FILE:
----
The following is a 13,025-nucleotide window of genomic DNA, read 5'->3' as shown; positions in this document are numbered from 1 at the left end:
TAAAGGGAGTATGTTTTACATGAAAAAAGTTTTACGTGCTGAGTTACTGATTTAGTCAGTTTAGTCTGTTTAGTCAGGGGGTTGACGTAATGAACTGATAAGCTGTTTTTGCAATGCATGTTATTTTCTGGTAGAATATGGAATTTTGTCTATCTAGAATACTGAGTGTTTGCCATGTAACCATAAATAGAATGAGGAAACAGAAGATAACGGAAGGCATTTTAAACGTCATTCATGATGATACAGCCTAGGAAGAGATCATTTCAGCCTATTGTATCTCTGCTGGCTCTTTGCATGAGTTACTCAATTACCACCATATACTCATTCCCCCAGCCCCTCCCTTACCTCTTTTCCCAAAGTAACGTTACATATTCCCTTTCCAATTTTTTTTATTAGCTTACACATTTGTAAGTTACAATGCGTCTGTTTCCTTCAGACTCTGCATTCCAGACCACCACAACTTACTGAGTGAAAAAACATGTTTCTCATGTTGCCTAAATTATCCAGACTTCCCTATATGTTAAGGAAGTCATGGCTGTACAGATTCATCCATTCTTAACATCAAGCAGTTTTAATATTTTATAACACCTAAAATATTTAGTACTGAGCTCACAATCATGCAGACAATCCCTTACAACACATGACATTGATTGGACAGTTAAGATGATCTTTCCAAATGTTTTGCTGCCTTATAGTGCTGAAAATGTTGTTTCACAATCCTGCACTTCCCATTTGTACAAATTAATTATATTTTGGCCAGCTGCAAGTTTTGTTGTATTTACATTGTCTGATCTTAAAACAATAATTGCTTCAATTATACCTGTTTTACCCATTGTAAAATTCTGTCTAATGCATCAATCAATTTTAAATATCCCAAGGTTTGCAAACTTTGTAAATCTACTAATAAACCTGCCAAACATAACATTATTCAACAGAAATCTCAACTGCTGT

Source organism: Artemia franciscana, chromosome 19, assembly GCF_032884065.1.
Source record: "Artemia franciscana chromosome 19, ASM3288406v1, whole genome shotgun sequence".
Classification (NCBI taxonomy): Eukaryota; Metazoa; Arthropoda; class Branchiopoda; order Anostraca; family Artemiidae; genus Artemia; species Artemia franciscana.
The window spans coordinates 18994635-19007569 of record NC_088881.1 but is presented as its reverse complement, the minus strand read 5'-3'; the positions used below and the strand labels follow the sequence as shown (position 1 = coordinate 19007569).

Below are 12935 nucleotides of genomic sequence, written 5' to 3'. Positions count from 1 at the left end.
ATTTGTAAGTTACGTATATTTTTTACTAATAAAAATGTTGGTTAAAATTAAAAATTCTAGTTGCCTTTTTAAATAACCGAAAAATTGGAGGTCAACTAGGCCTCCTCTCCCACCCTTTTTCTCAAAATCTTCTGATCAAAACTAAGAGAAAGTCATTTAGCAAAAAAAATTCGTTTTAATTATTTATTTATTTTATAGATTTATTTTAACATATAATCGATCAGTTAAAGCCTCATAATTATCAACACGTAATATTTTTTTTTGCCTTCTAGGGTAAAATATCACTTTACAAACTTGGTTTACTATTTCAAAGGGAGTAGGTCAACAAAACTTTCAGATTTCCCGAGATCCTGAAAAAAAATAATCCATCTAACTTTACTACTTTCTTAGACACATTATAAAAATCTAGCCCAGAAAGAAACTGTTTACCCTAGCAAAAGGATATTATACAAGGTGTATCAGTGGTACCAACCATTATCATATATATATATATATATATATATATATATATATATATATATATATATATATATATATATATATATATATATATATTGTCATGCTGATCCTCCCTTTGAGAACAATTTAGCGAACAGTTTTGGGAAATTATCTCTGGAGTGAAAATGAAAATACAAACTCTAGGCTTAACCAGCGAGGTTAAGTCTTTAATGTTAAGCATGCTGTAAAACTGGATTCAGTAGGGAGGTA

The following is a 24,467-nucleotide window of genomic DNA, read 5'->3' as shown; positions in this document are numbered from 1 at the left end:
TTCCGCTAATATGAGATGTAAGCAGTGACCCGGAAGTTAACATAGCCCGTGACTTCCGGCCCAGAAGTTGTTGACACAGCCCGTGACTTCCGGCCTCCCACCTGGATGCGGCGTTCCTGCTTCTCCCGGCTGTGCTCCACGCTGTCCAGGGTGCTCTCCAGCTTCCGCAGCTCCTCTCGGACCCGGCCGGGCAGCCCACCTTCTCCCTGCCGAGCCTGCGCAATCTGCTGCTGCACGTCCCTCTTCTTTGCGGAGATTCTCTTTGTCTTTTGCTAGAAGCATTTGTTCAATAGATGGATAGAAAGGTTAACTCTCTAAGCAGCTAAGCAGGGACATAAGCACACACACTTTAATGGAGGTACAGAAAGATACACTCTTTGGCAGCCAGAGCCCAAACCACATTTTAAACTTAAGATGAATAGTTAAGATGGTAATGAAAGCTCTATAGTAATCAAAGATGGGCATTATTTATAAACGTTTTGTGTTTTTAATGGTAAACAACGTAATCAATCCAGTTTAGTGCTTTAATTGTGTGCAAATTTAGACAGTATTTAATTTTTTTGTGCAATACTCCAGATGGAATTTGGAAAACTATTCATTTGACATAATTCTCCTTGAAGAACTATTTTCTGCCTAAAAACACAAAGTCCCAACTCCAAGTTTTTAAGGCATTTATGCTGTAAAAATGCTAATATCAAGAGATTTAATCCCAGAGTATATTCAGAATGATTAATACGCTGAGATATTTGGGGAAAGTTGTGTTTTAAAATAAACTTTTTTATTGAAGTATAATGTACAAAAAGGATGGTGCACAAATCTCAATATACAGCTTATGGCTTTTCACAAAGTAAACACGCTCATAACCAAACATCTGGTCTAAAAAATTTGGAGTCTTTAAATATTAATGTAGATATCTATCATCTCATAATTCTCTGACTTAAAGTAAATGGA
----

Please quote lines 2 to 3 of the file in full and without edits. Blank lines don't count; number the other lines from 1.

TAAAGGGAGTATGTTTTACATGAAAAAAGTTTTACGTGCTGAGTTACTGATTTAGTCAGTTTAGTCTGTTTAGTCAGGGGGTTGACGTAATGAACTGATAAGCTGTTTTTGCAATGCATGTTATTTTCTGGTAGAATATGGAATTTTGTCTATCTAGAATACTGAGTGTTTGCCATGTAACCATAAATAGAATGAGGAAACAGAAGATAACGGAAGGCATTTTAAACGTCATTCATGATGATACAGCCTAGGAAGAGATCATTTCAGCCTATTGTATCTCTGCTGGCTCTTTGCATGAGTTACTCAATTACCACCATATACTCATTCCCCCAGCCCCTCCCTTACCTCTTTTCCCAAAGTAACGTTACATATTCCCTTTCCAATTTTTTTTATTAGCTTACACATTTGTAAGTTACAATGCGTCTGTTTCCTTCAGACTCTGCATTCCAGACCACCACAACTTACTGAGTGAAAAAACATGTTTCTCATGTTGCCTAAATTATCCAGACTTCCCTATATGTTAAGGAAGTCATGGCTGTACAGATTCATCCATTCTTAACATCAAGCAGTTTTAATATTTTATAACACCTAAAATATTTAGTACTGAGCTCACAATCATGCAGACAATCCCTTACAACACATGACATTGATTGGACAGTTAAGATGATCTTTCCAAATGTTTTGCTGCCTTATAGTGCTGAAAATGTTGTTTCACAATCCTGCACTTCCCATTTGTACAAATTAATTATATTTTGGCCAGCTGCAAGTTTTGTTGTATTTACATTGTCTGATCTTAAAACAATAATTGCTTCAATTATACCTGTTTTACCCATTGTAAAATTCTGTCTAATGCATCAATCAATTTTAAATATCCCAAGGTTTGCAAACTTTGTAAATCTACTAATAAACCTGCCAAACATAACATTATTCAACAGAAATCTCAACTGCTGT

Source organism: Artemia franciscana, chromosome 19, assembly GCF_032884065.1.